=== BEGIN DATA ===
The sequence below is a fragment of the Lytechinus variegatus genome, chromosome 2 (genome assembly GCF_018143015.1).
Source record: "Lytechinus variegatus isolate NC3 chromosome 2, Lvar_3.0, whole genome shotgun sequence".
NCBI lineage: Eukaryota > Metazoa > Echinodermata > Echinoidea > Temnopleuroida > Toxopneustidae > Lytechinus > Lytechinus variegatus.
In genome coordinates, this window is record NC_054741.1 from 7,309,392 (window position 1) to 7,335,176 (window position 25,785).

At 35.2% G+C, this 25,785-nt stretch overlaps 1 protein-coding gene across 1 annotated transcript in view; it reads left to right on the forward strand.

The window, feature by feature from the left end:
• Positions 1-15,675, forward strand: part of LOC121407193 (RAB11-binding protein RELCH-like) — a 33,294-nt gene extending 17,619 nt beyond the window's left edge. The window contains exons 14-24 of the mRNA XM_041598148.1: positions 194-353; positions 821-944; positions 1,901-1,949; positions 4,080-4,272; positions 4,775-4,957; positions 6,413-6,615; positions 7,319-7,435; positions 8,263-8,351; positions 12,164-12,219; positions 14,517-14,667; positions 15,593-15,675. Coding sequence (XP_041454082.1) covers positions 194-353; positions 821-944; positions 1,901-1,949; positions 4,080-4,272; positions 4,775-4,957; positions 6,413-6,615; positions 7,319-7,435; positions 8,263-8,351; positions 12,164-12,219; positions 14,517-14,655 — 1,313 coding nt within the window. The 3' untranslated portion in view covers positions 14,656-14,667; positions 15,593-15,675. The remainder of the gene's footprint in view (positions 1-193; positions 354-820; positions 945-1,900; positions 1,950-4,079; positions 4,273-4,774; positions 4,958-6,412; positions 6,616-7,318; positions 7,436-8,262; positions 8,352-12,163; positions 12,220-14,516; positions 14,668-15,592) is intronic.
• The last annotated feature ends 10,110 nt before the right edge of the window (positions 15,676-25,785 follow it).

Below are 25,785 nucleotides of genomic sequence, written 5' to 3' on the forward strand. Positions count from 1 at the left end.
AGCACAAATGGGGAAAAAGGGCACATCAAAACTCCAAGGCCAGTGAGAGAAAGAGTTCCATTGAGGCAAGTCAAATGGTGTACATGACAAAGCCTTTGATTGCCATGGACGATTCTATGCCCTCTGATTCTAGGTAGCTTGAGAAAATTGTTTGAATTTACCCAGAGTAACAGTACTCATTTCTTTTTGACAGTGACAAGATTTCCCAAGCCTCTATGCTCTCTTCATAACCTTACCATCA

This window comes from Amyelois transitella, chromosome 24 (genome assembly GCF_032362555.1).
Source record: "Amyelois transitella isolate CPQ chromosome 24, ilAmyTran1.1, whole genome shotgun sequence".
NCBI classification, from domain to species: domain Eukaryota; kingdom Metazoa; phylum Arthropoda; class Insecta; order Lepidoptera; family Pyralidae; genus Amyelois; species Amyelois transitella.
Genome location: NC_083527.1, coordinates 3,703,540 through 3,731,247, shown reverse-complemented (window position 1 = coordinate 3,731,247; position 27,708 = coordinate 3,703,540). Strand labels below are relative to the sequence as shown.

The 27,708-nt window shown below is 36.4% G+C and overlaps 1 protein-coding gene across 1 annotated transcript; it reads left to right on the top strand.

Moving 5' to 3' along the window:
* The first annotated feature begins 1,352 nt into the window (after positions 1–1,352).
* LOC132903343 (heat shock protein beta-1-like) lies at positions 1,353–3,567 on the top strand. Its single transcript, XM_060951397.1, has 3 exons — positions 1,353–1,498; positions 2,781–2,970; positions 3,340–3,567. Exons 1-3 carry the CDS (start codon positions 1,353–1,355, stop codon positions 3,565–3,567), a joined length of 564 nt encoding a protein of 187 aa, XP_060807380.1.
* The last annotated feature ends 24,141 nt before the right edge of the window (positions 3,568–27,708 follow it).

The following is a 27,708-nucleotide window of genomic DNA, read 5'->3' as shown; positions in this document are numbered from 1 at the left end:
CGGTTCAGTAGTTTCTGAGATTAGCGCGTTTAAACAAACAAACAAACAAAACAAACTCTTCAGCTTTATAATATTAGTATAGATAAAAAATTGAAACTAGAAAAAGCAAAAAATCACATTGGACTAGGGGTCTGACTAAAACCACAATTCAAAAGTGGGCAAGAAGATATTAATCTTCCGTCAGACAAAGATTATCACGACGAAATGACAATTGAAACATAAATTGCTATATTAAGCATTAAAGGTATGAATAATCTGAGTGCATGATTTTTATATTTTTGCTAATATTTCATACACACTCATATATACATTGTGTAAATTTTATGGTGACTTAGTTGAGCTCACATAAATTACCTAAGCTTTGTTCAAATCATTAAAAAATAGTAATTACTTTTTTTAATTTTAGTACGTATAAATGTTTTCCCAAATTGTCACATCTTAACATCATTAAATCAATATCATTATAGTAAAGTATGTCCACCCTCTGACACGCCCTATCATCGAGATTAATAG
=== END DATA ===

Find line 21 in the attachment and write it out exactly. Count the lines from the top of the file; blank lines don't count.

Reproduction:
CGGTTCAGTAGTTTCTGAGATTAGCGCGTTTAAACAAACAAACAAACAAAACAAACTCTTCAGCTTTATAATATTAGTATAGATAAAAAATTGAAACTAGAAAAAGCAAAAAATCACATTGGACTAGGGGTCTGACTAAAACCACAATTCAAAAGTGGGCAAGAAGATATTAATCTTCCGTCAGACAAAGATTATCACGACGAAATGACAATTGAAACATAAATTGCTATATTAAGCATTAAAGGTATGAATAATCTGAGTGCATGATTTTTATATTTTTGCTAATATTTCATACACACTCATATATACATTGTGTAAATTTTATGGTGACTTAGTTGAGCTCACATAAATTACCTAAGCTTTGTTCAAATCATTAAAAAATAGTAATTACTTTTTTTAATTTTAGTACGTATAAATGTTTTCCCAAATTGTCACATCTTAACATCATTAAATCAATATCATTATAGTAAAGTATGTCCACCCTCTGACACGCCCTATCATCGAGATTAATAG